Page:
The 43rd anniversary of the imposition of the Emergency has spawned two parallel narratives, both suffering from the drawback of exclusively linking the authoritarian tendency in India to the personality of the prime minister helming the nation at a point of time. These narratives say Indira Gandhi invoked the Constitution to impose the Emergency and Prime Minister Narendra Modi has crafted what is called an undeclared state of Emergency because of their irrepressible urge to establish absolute supremacy.
In reality, though, India periodically flirts with authoritarianism because of the silent support of the middle class, which dominates all aspects of the country’s governance structure – from judiciary to media, from bureaucracy to big business. The middle class pines for authoritarianism even as it tends to be servile. Perhaps one is not is possible without the other.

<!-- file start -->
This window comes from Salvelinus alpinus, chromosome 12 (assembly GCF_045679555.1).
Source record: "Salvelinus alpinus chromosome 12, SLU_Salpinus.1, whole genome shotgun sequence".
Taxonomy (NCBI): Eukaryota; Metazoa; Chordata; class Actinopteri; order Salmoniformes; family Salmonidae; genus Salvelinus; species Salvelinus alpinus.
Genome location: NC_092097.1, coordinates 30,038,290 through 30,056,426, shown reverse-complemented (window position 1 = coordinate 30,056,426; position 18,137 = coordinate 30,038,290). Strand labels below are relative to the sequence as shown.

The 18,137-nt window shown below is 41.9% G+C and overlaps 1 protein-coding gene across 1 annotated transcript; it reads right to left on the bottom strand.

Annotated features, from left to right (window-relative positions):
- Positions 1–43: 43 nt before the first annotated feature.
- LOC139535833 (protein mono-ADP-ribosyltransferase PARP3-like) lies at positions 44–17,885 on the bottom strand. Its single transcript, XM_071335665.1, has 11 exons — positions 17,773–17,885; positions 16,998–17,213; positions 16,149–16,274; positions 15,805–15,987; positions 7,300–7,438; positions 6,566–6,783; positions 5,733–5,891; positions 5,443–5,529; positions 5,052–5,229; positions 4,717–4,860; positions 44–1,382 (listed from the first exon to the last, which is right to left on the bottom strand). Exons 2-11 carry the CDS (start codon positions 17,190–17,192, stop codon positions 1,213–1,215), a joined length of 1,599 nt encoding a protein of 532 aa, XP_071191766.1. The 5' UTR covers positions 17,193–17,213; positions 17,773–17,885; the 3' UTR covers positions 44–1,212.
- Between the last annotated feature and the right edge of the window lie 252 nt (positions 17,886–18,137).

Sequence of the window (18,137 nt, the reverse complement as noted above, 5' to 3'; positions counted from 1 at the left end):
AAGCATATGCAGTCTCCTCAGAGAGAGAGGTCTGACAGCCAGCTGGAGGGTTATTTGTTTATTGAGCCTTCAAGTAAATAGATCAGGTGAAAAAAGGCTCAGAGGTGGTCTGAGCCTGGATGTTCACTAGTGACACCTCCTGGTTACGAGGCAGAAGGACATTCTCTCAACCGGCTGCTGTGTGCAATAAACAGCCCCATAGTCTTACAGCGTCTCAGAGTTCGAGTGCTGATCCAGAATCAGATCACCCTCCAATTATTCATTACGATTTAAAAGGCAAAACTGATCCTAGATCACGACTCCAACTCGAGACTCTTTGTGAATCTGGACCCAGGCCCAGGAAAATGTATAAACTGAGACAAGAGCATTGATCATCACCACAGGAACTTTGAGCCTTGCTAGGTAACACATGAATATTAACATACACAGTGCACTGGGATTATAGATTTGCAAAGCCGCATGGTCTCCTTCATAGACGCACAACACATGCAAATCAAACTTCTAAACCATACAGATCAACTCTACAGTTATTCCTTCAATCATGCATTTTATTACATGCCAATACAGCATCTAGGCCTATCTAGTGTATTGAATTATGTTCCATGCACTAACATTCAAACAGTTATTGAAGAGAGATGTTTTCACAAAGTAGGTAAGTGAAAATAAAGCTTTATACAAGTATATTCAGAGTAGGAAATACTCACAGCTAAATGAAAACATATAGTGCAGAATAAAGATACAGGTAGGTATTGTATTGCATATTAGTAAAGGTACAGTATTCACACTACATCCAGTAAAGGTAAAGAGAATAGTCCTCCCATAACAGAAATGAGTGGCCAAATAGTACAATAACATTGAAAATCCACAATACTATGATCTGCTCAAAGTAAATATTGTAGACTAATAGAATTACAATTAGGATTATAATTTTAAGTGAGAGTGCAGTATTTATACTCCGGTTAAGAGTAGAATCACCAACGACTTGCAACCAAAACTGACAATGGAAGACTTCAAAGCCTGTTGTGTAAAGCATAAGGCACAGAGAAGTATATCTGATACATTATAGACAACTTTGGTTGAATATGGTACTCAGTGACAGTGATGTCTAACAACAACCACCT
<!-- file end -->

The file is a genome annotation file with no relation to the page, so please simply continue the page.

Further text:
This insight into the middle class is provided by the French-Moroccan writer, Leila Slimani, in her brilliant novel, Lullaby, which fictionally tackles class relations. Seeing her grandchildren and their ways, the grandmother observes, “We would like to widen the horizon of these children doomed to become sensible, middle class people, at once servile and authoritarian. Doomed to be cowards.” This widening of the horizon presumably includes cultivating a sense of the world beyond one’s own.Slimani’s observation of the French middle class is as true of its counterpart in India. The quest for material comfort and the markers of modernity turns the middle class authoritarian and regimented. These are considered vital for imposing order and discipline on the society. From office to home, the Indian middle class story revolves around its members resorting to overt and covert modes of domination, often in gross violation of rules and human decency.File image of Prime Minister Narendra Modi and former prime minister Indira Gandhi. File image of Prime Minister Narendra Modi and former prime minister Indira Gandhi.That is why the middle class is partial to Indira and Modi, seeing in the two leaders a larger, dramatic version of their own little selves, a sublimation of their own desire to dominate. Such a worldview accepts the illegitimate exercise of power to maintain order over a world it believes is waiting to plunge into chaos. It is an evil considered necessary for the progress of the middle class, which shrewdly projects it as a national imperative.